Can the government designate your private property critical habitat for a species that can’t survive there?
Pacific Legal Foundation filed its Reply Brief today in Weyerhaeuser v. U.S. Fish & Wildlife Service. The Supreme Court of the United States will hear oral argument in this important Endangered Species Act case on the first day of the new term: October 1st, 2018.
In 2012, the U.S. Fish and Wildlife Service designated more than 1,500 acres of land in Louisiana as a “critical habitat” for the endangered dusky gopher frog. This includes land owned by our client, Edward Poitevent, and his family. The government designated the property “critical habitat” for the frog even though the frog has not been seen anywhere near Edward’s land—let alone in Louisiana at all—in more than 50 years. Moreover, this land cannot sustain the frog: the Fish & Service admits the frog could never survive (in ESA parlance, “be conserved”) on Edward’s land without significant, expensive changes to the land, including regularly prescribed burnings and an entire tree repopulation. No matter to the government; it believes one day Edward and the other landowners will simply ‘cooperate’ with the government’s plan for their property and invest millions of dollars to try and create habitat for the frog to survive. This despite the fact that the only place you’ll find the critter, in its actual real world habitat, is nearly 70 miles away from Edward’s property – in Mississippi.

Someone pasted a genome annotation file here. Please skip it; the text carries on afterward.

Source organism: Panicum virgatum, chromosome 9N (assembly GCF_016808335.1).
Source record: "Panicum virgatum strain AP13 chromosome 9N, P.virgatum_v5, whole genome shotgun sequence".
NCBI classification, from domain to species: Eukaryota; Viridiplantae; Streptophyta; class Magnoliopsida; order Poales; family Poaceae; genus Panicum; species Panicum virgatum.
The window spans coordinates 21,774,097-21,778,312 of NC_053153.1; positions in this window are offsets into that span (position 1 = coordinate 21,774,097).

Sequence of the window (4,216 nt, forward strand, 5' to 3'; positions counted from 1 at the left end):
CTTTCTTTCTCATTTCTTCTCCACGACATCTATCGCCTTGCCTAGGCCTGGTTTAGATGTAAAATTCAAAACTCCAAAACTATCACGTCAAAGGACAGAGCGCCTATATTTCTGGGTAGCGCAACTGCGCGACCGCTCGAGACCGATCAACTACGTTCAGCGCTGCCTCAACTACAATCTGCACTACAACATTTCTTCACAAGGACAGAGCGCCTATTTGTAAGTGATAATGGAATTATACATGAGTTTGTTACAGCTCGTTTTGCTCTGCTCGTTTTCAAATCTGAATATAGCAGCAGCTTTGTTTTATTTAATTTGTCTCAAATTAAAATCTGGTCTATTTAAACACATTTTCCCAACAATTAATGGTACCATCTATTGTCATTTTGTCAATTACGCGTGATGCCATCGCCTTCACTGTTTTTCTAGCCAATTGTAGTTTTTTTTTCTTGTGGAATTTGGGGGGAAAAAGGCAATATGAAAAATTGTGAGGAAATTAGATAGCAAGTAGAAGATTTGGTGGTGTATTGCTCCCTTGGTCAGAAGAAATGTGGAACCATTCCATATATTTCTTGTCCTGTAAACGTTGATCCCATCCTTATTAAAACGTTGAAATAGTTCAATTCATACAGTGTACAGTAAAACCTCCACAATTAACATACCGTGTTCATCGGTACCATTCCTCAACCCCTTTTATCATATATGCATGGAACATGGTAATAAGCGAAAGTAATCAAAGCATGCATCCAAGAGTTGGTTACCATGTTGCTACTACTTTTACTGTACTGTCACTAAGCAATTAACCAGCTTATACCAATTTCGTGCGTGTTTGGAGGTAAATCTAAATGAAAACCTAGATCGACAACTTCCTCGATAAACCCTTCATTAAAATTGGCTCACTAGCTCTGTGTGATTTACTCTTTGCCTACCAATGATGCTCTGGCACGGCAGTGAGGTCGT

Under the Endangered Species Act, the critical habitat designation prevents Edward and his fellow landowners from using their own land as they wish in the future without the federal government’s permission.
Pacific Legal Foundation has fought for Edward and his family’s business, Markle Interests, LLC, since the very beginning, when the feds first forced their way onto his property with their bogus designation. Although the lower courts ruled against our arguments, we expect a different result before the Supreme Court of the United States.
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